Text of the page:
In January of 1970 Templeton’s partners exercised an option to purchase his stock in the dealership. The deal included ownership of the football team. Max Pearson became new president of the franchise. The name was changed to Saints. Pearson said he rejected an excellent offer from Portsmouth to keep the team here. Big mistake.
The Saints opened 0-6, and Roberts, who had a “no player over the age of 26” rule, blamed “lack of talent.” They were 1-7 when, on Nov. 3, New Orleans fired coach Tom Fears (1-5-1) and called up Roberts on an interim basis. Pearson wanted R-Saints’ assistant Tom Royer to replace Roberts who took Royer with him. Pearson sued, saying he had Roberts and Royer under contract.
By then the season was down the toilet and out to sea. Tickets were slashed to $2.50. Didn’t help. From average attendance of 4,770 in 1969, the Saints drew a total of 11,536 for six regular-season games here (1,924 avg.) in 1970. They had a low of 676 Oct. 31 until 350 appeared Nov. 17 for the home finale. Talk about red ink! (Also keep in mind crowd figures are ALWAYS inflated, any sport, pro or college, anywhere.).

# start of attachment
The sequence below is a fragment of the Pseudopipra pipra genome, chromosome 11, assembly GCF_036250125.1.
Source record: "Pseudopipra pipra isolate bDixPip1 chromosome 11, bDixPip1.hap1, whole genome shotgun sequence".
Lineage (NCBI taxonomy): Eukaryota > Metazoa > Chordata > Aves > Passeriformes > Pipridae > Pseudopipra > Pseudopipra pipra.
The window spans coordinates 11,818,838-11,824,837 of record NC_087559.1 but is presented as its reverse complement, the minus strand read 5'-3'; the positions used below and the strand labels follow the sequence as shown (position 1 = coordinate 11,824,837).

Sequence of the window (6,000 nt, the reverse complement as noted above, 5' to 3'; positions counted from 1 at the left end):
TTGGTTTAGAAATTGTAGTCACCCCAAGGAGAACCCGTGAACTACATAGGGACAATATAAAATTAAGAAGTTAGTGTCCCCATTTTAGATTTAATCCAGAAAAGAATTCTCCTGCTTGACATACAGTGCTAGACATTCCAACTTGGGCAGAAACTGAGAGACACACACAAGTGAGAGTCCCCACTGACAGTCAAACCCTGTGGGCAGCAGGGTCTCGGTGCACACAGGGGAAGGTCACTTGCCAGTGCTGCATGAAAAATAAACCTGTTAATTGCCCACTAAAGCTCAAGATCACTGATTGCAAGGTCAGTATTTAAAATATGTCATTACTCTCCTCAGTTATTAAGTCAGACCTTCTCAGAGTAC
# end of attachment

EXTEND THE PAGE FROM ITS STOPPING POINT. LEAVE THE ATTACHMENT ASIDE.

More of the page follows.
McNeil was named coach for the last four games. The Saints wound up 4-11 overall, 2-10 in the ACFL, closing with a three-game losing streak after the players threatened a mutiny with four games to go. They finished last — and the champion Pottstown (Pa,) Firebirds dropped out of the league. Richmond followed, making it official May 7, 1971. The ACFL died two years later.
Said Pearson, who would build a multi-brand car dealership empire — that still bears his name — here before his death in 2015 at age 95, “I don’t know of any team in this league that doesn’t have financial difficulties.” He could have omitted in this league and been right on the money.
Much later, like 30-plus years after the Mustangs/Roadrunners/Saints were mercifully gone, we ran into Pearson at Colonial Downs where he was known to wager a quid or two on the ponies. “Hey, Max, you wanna buy a football team?” He smiled … through clenched teeth. At least he didn’t take a swing at us.
Until next time ...
Jerry Lindquist can be reached
by email at email@example.com.